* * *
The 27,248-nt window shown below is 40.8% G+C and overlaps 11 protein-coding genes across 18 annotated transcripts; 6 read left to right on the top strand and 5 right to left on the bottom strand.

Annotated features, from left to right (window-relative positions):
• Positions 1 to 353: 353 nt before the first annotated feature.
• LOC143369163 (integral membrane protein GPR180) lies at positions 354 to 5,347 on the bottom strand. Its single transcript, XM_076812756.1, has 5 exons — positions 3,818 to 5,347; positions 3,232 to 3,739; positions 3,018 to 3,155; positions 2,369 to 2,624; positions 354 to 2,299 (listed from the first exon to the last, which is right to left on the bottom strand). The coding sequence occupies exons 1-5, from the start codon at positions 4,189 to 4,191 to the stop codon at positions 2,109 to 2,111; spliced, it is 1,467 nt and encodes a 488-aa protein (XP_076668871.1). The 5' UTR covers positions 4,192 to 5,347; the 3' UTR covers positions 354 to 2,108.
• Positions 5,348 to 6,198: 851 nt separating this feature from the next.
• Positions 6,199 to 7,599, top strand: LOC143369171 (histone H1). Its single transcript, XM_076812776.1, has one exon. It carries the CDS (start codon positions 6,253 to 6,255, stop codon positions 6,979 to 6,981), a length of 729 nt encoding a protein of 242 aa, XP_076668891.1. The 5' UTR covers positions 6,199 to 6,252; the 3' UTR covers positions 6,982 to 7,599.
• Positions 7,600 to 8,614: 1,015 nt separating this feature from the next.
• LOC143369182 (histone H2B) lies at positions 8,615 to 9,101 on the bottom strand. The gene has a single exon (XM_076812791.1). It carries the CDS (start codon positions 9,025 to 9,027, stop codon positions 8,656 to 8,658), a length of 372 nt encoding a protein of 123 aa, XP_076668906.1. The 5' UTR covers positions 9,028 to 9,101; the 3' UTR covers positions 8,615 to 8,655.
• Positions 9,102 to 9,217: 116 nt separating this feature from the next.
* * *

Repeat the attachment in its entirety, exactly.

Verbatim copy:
The 27,248-nt window shown below is 40.8% G+C and overlaps 11 protein-coding genes across 18 annotated transcripts; 6 read left to right on the top strand and 5 right to left on the bottom strand.

Annotated features, from left to right (window-relative positions):
• Positions 1 to 353: 353 nt before the first annotated feature.
• LOC143369163 (integral membrane protein GPR180) lies at positions 354 to 5,347 on the bottom strand. Its single transcript, XM_076812756.1, has 5 exons — positions 3,818 to 5,347; positions 3,232 to 3,739; positions 3,018 to 3,155; positions 2,369 to 2,624; positions 354 to 2,299 (listed from the first exon to the last, which is right to left on the bottom strand). The coding sequence occupies exons 1-5, from the start codon at positions 4,189 to 4,191 to the stop codon at positions 2,109 to 2,111; spliced, it is 1,467 nt and encodes a 488-aa protein (XP_076668871.1). The 5' UTR covers positions 4,192 to 5,347; the 3' UTR covers positions 354 to 2,108.
• Positions 5,348 to 6,198: 851 nt separating this feature from the next.
• Positions 6,199 to 7,599, top strand: LOC143369171 (histone H1). Its single transcript, XM_076812776.1, has one exon. It carries the CDS (start codon positions 6,253 to 6,255, stop codon positions 6,979 to 6,981), a length of 729 nt encoding a protein of 242 aa, XP_076668891.1. The 5' UTR covers positions 6,199 to 6,252; the 3' UTR covers positions 6,982 to 7,599.
• Positions 7,600 to 8,614: 1,015 nt separating this feature from the next.
• LOC143369182 (histone H2B) lies at positions 8,615 to 9,101 on the bottom strand. The gene has a single exon (XM_076812791.1). It carries the CDS (start codon positions 9,025 to 9,027, stop codon positions 8,656 to 8,658), a length of 372 nt encoding a protein of 123 aa, XP_076668906.1. The 5' UTR covers positions 9,028 to 9,101; the 3' UTR covers positions 8,615 to 8,655.
• Positions 9,102 to 9,217: 116 nt separating this feature from the next.